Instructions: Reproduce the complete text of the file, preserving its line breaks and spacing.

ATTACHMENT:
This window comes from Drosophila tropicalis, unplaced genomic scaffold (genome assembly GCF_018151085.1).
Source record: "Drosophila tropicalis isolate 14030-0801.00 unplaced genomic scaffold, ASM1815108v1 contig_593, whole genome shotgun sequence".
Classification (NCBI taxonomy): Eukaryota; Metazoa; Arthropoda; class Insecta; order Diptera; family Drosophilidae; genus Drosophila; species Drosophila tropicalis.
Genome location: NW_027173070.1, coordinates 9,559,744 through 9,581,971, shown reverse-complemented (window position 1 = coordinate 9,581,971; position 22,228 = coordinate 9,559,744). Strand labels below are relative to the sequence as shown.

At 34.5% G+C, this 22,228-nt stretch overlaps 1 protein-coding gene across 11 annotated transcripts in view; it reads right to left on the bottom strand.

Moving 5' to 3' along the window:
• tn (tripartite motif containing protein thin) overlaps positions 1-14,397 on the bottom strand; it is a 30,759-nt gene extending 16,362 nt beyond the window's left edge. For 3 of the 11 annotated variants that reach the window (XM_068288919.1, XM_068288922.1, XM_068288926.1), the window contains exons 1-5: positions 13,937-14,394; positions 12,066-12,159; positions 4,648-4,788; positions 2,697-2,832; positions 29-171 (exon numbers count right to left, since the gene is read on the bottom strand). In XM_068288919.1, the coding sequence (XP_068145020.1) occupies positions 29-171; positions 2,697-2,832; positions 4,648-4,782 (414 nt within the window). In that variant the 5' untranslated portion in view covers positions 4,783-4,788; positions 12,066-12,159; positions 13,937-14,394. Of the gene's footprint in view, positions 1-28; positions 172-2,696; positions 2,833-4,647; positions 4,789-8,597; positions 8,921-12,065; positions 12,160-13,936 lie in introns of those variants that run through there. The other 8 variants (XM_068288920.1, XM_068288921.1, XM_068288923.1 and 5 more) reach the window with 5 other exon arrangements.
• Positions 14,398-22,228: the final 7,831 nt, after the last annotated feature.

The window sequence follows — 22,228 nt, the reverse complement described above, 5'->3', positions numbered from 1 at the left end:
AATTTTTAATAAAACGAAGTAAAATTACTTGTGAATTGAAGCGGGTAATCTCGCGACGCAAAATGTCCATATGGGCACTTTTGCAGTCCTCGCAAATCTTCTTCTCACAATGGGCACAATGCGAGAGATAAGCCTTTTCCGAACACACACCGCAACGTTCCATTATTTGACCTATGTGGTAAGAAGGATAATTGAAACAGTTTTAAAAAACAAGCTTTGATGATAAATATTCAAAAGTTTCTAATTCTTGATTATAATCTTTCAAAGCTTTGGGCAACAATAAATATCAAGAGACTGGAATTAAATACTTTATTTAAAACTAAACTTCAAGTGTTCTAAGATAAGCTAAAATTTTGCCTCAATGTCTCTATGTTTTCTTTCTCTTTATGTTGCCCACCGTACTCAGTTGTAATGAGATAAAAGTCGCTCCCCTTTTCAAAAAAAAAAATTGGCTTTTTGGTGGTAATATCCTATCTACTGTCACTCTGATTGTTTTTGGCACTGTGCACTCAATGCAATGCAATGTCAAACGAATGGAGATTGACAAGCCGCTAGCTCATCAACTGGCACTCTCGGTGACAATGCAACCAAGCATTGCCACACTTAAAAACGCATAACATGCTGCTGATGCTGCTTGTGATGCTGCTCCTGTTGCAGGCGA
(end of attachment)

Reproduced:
This window comes from Drosophila tropicalis, unplaced genomic scaffold (genome assembly GCF_018151085.1).
Source record: "Drosophila tropicalis isolate 14030-0801.00 unplaced genomic scaffold, ASM1815108v1 contig_593, whole genome shotgun sequence".
Classification (NCBI taxonomy): Eukaryota; Metazoa; Arthropoda; class Insecta; order Diptera; family Drosophilidae; genus Drosophila; species Drosophila tropicalis.
Genome location: NW_027173070.1, coordinates 9,559,744 through 9,581,971, shown reverse-complemented (window position 1 = coordinate 9,581,971; position 22,228 = coordinate 9,559,744). Strand labels below are relative to the sequence as shown.

At 34.5% G+C, this 22,228-nt stretch overlaps 1 protein-coding gene across 11 annotated transcripts in view; it reads right to left on the bottom strand.

Moving 5' to 3' along the window:
• tn (tripartite motif containing protein thin) overlaps positions 1-14,397 on the bottom strand; it is a 30,759-nt gene extending 16,362 nt beyond the window's left edge. For 3 of the 11 annotated variants that reach the window (XM_068288919.1, XM_068288922.1, XM_068288926.1), the window contains exons 1-5: positions 13,937-14,394; positions 12,066-12,159; positions 4,648-4,788; positions 2,697-2,832; positions 29-171 (exon numbers count right to left, since the gene is read on the bottom strand). In XM_068288919.1, the coding sequence (XP_068145020.1) occupies positions 29-171; positions 2,697-2,832; positions 4,648-4,782 (414 nt within the window). In that variant the 5' untranslated portion in view covers positions 4,783-4,788; positions 12,066-12,159; positions 13,937-14,394. Of the gene's footprint in view, positions 1-28; positions 172-2,696; positions 2,833-4,647; positions 4,789-8,597; positions 8,921-12,065; positions 12,160-13,936 lie in introns of those variants that run through there. The other 8 variants (XM_068288920.1, XM_068288921.1, XM_068288923.1 and 5 more) reach the window with 5 other exon arrangements.
• Positions 14,398-22,228: the final 7,831 nt, after the last annotated feature.

The window sequence follows — 22,228 nt, the reverse complement described above, 5'->3', positions numbered from 1 at the left end:
AATTTTTAATAAAACGAAGTAAAATTACTTGTGAATTGAAGCGGGTAATCTCGCGACGCAAAATGTCCATATGGGCACTTTTGCAGTCCTCGCAAATCTTCTTCTCACAATGGGCACAATGCGAGAGATAAGCCTTTTCCGAACACACACCGCAACGTTCCATTATTTGACCTATGTGGTAAGAAGGATAATTGAAACAGTTTTAAAAAACAAGCTTTGATGATAAATATTCAAAAGTTTCTAATTCTTGATTATAATCTTTCAAAGCTTTGGGCAACAATAAATATCAAGAGACTGGAATTAAATACTTTATTTAAAACTAAACTTCAAGTGTTCTAAGATAAGCTAAAATTTTGCCTCAATGTCTCTATGTTTTCTTTCTCTTTATGTTGCCCACCGTACTCAGTTGTAATGAGATAAAAGTCGCTCCCCTTTTCAAAAAAAAAAATTGGCTTTTTGGTGGTAATATCCTATCTACTGTCACTCTGATTGTTTTTGGCACTGTGCACTCAATGCAATGCAATGTCAAACGAATGGAGATTGACAAGCCGCTAGCTCATCAACTGGCACTCTCGGTGACAATGCAACCAAGCATTGCCACACTTAAAAACGCATAACATGCTGCTGATGCTGCTTGTGATGCTGCTCCTGTTGCAGGCGA